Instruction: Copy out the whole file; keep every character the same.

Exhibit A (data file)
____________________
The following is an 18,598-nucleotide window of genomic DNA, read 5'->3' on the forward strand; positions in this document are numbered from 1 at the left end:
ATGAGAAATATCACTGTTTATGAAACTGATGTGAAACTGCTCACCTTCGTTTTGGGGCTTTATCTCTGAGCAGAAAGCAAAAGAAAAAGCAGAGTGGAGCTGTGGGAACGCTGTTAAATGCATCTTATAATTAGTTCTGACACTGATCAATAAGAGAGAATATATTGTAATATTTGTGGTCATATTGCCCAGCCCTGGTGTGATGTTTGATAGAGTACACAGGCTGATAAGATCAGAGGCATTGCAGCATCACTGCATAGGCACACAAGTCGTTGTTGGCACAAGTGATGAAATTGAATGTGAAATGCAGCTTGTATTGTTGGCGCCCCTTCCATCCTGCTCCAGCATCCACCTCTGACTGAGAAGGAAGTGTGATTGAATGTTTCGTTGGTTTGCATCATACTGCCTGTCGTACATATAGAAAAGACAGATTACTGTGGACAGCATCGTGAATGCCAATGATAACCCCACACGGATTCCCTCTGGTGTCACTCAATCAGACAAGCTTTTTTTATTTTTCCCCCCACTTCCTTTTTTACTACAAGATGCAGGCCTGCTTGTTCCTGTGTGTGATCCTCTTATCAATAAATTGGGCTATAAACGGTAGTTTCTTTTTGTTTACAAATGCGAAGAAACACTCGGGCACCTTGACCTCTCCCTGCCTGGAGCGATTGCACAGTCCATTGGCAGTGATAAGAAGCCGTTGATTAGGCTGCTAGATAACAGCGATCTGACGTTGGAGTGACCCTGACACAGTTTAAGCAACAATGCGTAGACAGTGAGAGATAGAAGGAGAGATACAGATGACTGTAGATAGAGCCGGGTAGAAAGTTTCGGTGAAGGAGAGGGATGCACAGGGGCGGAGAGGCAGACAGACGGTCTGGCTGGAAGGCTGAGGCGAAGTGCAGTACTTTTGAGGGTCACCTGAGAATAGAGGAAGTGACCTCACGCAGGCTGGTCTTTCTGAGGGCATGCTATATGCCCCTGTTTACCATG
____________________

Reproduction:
The following is an 18,598-nucleotide window of genomic DNA, read 5'->3' on the forward strand; positions in this document are numbered from 1 at the left end:
ATGAGAAATATCACTGTTTATGAAACTGATGTGAAACTGCTCACCTTCGTTTTGGGGCTTTATCTCTGAGCAGAAAGCAAAAGAAAAAGCAGAGTGGAGCTGTGGGAACGCTGTTAAATGCATCTTATAATTAGTTCTGACACTGATCAATAAGAGAGAATATATTGTAATATTTGTGGTCATATTGCCCAGCCCTGGTGTGATGTTTGATAGAGTACACAGGCTGATAAGATCAGAGGCATTGCAGCATCACTGCATAGGCACACAAGTCGTTGTTGGCACAAGTGATGAAATTGAATGTGAAATGCAGCTTGTATTGTTGGCGCCCCTTCCATCCTGCTCCAGCATCCACCTCTGACTGAGAAGGAAGTGTGATTGAATGTTTCGTTGGTTTGCATCATACTGCCTGTCGTACATATAGAAAAGACAGATTACTGTGGACAGCATCGTGAATGCCAATGATAACCCCACACGGATTCCCTCTGGTGTCACTCAATCAGACAAGCTTTTTTTATTTTTCCCCCCACTTCCTTTTTTACTACAAGATGCAGGCCTGCTTGTTCCTGTGTGTGATCCTCTTATCAATAAATTGGGCTATAAACGGTAGTTTCTTTTTGTTTACAAATGCGAAGAAACACTCGGGCACCTTGACCTCTCCCTGCCTGGAGCGATTGCACAGTCCATTGGCAGTGATAAGAAGCCGTTGATTAGGCTGCTAGATAACAGCGATCTGACGTTGGAGTGACCCTGACACAGTTTAAGCAACAATGCGTAGACAGTGAGAGATAGAAGGAGAGATACAGATGACTGTAGATAGAGCCGGGTAGAAAGTTTCGGTGAAGGAGAGGGATGCACAGGGGCGGAGAGGCAGACAGACGGTCTGGCTGGAAGGCTGAGGCGAAGTGCAGTACTTTTGAGGGTCACCTGAGAATAGAGGAAGTGACCTCACGCAGGCTGGTCTTTCTGAGGGCATGCTATATGCCCCTGTTTACCATG